preceding paper). That the yields are not greater is due to the fact that the methods of separating the
synthesis of citrate from its oxidation are still most imperfect. The rate and degree ofaccumulation of
citrate are therefore only minimum values for the actualformation of citrate. One of the reasons for the
incomplete yields of citrate is an anaerobic reaction between oxaloacetate and citrate. Citrate
disappears When oxaloacetate is added, as shown in Table 2. The conditions favouring the synthesis of
citrate also accelerate its removal.

Table 2. Anaerobic removal of citrate by oxaloacetate 4 ml. muscle suspension containing 0-4 g. pigeon
breast muscle in 4 ml. phosphate saline in each cup; N2; 40°; procedure as in the preceding paper. (1) (2)
(3) ,ul. citrate added 448 448 448 jA. oxaloacetate added 448 896 ,ul. citrate recovered after 60 min. 216
189 415 incubation 1d. change in citrate -234 - 261 -33


The reaction between oxaloacetate and citrate suggests that the SzentGyorgyi system acts as a
hydrogen carrier in the oxidation of citrate (or isocitrate), a point at present under investigation.

Oxidation of citrate

In his recent paper Breusch [1939, p. 1769] makes the statement that pigeon breast muscle "has only
slight ability to break down citric acid" and he concludes that it cannot act as an intermediate
metabolite. This statement is contradictory to the findings of numerous previous investigators
[Thunberg, 1910; Batelli & Stern, 1911] including Breusch himself [1937] and Thomas [1939]. To refute
Breusch's recent view, it will suffice to quote Breusch's own previous observation. He found [1937, p.
277, Table 17] that 20 ml. of muscle suspension (containing 2 g. of wet muscle) removed 20 mg. citrate
in 60 min. This quantity requires 10,600 ,ul. 02 for complete oxidation. Breusch found the actual uptake
per hr. of 20 ml. suspension to be only about 5000 ,u. 02 (p. 270, Table 8, column 3). Thus the rate of
citrate disappearance can easily account for the total respiration of the muscle. It is obvious, because of
the cyclic nature of the metabolic processes, that added citrate will not necessarily disappear from the
muscle under all circumstances. In the normally respiring muscle the rates of the formation and of the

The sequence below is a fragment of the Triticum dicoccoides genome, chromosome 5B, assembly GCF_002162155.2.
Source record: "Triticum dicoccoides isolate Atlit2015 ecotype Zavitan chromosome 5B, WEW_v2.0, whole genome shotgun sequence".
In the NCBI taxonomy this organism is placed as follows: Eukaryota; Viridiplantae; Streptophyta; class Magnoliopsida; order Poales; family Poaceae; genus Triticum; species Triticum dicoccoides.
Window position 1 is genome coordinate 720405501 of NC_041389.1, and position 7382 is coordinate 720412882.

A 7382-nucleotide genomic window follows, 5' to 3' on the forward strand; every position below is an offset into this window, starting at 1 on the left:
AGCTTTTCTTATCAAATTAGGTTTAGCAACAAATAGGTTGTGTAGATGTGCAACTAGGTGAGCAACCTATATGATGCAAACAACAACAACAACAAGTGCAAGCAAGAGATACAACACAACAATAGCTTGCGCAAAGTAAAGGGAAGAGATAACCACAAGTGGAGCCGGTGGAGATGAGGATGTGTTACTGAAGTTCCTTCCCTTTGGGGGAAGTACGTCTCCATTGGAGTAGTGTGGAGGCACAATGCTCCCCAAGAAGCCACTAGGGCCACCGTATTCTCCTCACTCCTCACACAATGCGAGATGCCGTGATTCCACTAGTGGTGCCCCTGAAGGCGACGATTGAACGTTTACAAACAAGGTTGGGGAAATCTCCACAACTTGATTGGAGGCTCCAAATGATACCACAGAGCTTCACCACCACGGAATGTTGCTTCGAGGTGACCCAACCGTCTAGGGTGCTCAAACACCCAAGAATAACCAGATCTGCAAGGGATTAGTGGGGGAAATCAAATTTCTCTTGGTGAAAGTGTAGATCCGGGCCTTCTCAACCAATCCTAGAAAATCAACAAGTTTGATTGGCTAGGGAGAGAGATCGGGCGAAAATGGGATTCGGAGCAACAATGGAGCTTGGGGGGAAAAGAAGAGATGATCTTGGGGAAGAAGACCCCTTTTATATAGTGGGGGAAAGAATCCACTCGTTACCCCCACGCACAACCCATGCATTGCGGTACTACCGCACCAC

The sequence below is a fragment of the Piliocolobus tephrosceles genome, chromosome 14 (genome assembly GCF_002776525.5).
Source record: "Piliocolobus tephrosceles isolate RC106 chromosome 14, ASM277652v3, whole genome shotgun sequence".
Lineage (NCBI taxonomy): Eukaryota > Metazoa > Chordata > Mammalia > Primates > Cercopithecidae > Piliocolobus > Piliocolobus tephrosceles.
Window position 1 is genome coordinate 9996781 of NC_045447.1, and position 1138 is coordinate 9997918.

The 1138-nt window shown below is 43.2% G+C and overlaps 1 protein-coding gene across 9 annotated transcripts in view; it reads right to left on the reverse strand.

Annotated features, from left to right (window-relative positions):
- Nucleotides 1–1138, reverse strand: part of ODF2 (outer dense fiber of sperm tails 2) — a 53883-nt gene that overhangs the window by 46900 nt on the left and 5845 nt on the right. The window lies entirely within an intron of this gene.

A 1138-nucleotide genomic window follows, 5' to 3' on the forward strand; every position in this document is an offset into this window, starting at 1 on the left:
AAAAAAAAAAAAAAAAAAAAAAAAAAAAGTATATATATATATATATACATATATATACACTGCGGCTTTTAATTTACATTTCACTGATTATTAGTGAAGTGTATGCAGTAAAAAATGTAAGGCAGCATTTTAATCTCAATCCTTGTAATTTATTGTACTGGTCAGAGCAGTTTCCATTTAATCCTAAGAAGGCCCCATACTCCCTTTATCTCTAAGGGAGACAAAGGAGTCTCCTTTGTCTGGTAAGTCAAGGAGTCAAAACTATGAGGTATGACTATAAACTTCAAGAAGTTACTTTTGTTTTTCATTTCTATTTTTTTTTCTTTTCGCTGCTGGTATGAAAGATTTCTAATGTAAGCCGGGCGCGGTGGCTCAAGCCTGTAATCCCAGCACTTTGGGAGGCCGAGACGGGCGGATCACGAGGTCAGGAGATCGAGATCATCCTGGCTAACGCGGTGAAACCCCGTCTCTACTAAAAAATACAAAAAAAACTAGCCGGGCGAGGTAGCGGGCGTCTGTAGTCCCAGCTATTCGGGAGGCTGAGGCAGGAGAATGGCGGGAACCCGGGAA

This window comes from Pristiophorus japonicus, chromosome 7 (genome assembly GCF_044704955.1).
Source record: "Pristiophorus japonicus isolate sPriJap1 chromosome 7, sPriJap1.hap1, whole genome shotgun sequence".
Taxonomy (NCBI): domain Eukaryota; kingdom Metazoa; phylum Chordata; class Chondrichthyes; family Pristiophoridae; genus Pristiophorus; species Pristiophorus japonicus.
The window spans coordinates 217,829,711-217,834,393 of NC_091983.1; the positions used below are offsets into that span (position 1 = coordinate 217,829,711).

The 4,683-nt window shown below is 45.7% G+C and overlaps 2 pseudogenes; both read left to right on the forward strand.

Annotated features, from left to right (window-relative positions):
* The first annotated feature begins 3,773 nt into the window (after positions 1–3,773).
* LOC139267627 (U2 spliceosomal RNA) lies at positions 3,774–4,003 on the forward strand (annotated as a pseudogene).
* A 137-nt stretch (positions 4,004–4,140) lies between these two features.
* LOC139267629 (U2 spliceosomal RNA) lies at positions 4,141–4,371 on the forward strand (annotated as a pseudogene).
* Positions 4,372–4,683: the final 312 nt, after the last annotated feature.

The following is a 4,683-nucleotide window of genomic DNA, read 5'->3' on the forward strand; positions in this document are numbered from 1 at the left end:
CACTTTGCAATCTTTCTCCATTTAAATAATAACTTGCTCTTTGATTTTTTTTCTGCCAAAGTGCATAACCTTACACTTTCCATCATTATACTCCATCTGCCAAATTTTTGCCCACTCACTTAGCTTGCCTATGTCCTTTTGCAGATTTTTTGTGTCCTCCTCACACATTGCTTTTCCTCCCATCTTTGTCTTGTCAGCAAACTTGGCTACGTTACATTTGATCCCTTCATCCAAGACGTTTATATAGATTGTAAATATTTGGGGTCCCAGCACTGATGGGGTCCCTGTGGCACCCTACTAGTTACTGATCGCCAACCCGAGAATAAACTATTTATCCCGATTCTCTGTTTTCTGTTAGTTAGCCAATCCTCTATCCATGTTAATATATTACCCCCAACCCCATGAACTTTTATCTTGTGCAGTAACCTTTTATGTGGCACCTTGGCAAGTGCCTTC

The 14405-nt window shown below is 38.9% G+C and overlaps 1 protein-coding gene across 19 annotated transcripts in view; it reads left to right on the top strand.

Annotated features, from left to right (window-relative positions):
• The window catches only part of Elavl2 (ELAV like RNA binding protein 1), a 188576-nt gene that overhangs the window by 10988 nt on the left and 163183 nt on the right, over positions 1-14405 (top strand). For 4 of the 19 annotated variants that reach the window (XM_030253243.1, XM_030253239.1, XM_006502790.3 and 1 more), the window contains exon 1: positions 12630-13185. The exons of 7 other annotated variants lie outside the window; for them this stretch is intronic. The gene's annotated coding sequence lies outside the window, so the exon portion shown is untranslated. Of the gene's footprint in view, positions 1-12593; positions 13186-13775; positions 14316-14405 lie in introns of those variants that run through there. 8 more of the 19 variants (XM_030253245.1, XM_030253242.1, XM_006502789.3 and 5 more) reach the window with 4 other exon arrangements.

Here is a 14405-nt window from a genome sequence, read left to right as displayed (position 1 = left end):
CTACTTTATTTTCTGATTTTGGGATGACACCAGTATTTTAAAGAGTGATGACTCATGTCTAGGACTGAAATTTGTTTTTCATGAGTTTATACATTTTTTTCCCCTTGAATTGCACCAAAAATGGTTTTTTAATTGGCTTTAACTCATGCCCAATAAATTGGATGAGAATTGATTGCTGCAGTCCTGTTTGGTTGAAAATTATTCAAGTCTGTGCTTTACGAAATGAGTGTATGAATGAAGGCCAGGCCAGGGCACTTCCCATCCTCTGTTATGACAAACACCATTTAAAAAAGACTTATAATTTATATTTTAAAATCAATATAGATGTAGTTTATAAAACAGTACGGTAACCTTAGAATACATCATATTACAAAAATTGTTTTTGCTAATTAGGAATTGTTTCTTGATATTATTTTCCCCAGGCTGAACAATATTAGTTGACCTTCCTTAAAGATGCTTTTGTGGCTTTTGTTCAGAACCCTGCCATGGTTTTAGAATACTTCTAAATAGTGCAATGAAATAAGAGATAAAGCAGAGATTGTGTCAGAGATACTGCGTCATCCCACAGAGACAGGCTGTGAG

oxidation of citrate, and ofall the other members ofthe cycle, are approximately equal. Only under
special conditions, which upset the physiological balance, can the ability of the tissue to oxidize citrate
be demonstrated, e.g. when poisons (As203, malonate) or a large excess of citrate (0.05M) have been
Miscellaneous Several of the criticisms arise solely from a misinterpretation of the theory. Thomas as
well as Breusch draw incorrect conclusions from the theory andargue against the theory.when these
conclusions are not confirmed bytheirexperiments. This applies, for instance, to Thomas's statement
that the formation of malate from oxaloacetate must be inhibited by malonate if the citric acid cycle is
correct. In actual fact it was expressly stated that the reactions succinate =- fumarate = malate -
oxaloacetate are reversible, and that oxaloacetate can be converted into the other C0 dicarboxylic acids
in two ways, either anaerobically, or aerobically, the first being unaffected by malonate. Thomas
omitted the reversibility symbol (=) in his version of the theory (p. 232) and hence reaches incorrect
conclusions. Breusch argues that fumarate must yield citrate, because fumarate yields oxaloacetate. But
the theory only postulates the intermediate formation, and not the accumulation of citrate. The
accumulation can only be expected under special conditions, such as those defined in the preceding
paper. Finally it may be pointed out that the 02 uptake in many of Breusch's and of Thomas's
experiments is only 20-50 % of the average figures in our experiments. This applies to the data given in
Table 4 of Thomas's paper and Table 2 in Breusch's paper [1937]. The low values indicate that the
experiments were carried out with tissue which had already lost the greater part of its metabolic
activity; thus it is not surprising that the results were unsatisfactory. Not only did Thomas find no
catalytic effect ofcitrate, but he was also unable to reproduce the catalytic effects of fumarate and
succinate [Thomas, 1939, Table 4] demonstrated by Stare & Baumann [1936].



The criticisms put forward by Breusch and by Thomas against the theory of the citric acid cycle are


Batelli & Stern (1911). Biochem. Z. 31, 478. Breusch (1937). Hoppe-Seyl. Z. 250, 262. (1939). Biochem. J.
33, 1757. Krebs & Johnson (1937). Enzymologia, 4, 148. & Eggleston (1940). Biochem. J. 34, 442. Stare &
Baumann (1936). Proc. roy. Soc. B, 121, 338. Thomas (1939). Enzymologia, 7, 231. Thunberg (1910).
Skand. Arch. Phy8iol. 24, 23.